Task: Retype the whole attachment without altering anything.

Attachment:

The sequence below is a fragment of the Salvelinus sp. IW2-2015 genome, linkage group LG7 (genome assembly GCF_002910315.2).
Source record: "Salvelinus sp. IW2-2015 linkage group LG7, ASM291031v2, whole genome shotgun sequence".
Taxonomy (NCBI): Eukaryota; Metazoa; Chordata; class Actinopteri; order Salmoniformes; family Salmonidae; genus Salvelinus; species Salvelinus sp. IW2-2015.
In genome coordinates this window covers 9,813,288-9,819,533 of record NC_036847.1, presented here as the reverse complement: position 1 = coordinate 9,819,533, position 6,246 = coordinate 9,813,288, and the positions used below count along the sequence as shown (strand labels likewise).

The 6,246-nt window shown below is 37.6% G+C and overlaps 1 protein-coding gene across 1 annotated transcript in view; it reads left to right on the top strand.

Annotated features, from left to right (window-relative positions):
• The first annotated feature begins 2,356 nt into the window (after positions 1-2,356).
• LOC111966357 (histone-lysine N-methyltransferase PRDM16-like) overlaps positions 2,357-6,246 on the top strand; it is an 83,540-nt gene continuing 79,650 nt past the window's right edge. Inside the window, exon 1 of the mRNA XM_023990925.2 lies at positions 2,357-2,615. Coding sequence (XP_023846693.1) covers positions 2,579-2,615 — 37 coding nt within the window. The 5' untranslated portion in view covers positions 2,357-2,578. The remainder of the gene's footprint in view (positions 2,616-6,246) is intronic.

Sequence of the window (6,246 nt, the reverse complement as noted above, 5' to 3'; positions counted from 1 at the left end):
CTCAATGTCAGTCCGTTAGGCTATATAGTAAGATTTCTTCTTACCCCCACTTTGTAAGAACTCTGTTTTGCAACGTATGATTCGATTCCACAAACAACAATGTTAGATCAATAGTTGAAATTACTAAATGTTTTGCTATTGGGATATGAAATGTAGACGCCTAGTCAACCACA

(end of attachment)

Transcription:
The sequence below is a fragment of the Salvelinus sp. IW2-2015 genome, linkage group LG7 (genome assembly GCF_002910315.2).
Source record: "Salvelinus sp. IW2-2015 linkage group LG7, ASM291031v2, whole genome shotgun sequence".
Taxonomy (NCBI): Eukaryota; Metazoa; Chordata; class Actinopteri; order Salmoniformes; family Salmonidae; genus Salvelinus; species Salvelinus sp. IW2-2015.
In genome coordinates this window covers 9,813,288-9,819,533 of record NC_036847.1, presented here as the reverse complement: position 1 = coordinate 9,819,533, position 6,246 = coordinate 9,813,288, and the positions used below count along the sequence as shown (strand labels likewise).

The 6,246-nt window shown below is 37.6% G+C and overlaps 1 protein-coding gene across 1 annotated transcript in view; it reads left to right on the top strand.

Annotated features, from left to right (window-relative positions):
• The first annotated feature begins 2,356 nt into the window (after positions 1-2,356).
• LOC111966357 (histone-lysine N-methyltransferase PRDM16-like) overlaps positions 2,357-6,246 on the top strand; it is an 83,540-nt gene continuing 79,650 nt past the window's right edge. Inside the window, exon 1 of the mRNA XM_023990925.2 lies at positions 2,357-2,615. Coding sequence (XP_023846693.1) covers positions 2,579-2,615 — 37 coding nt within the window. The 5' untranslated portion in view covers positions 2,357-2,578. The remainder of the gene's footprint in view (positions 2,616-6,246) is intronic.

Sequence of the window (6,246 nt, the reverse complement as noted above, 5' to 3'; positions counted from 1 at the left end):
CTCAATGTCAGTCCGTTAGGCTATATAGTAAGATTTCTTCTTACCCCCACTTTGTAAGAACTCTGTTTTGCAACGTATGATTCGATTCCACAAACAACAATGTTAGATCAATAGTTGAAATTACTAAATGTTTTGCTATTGGGATATGAAATGTAGACGCCTAGTCAACCACA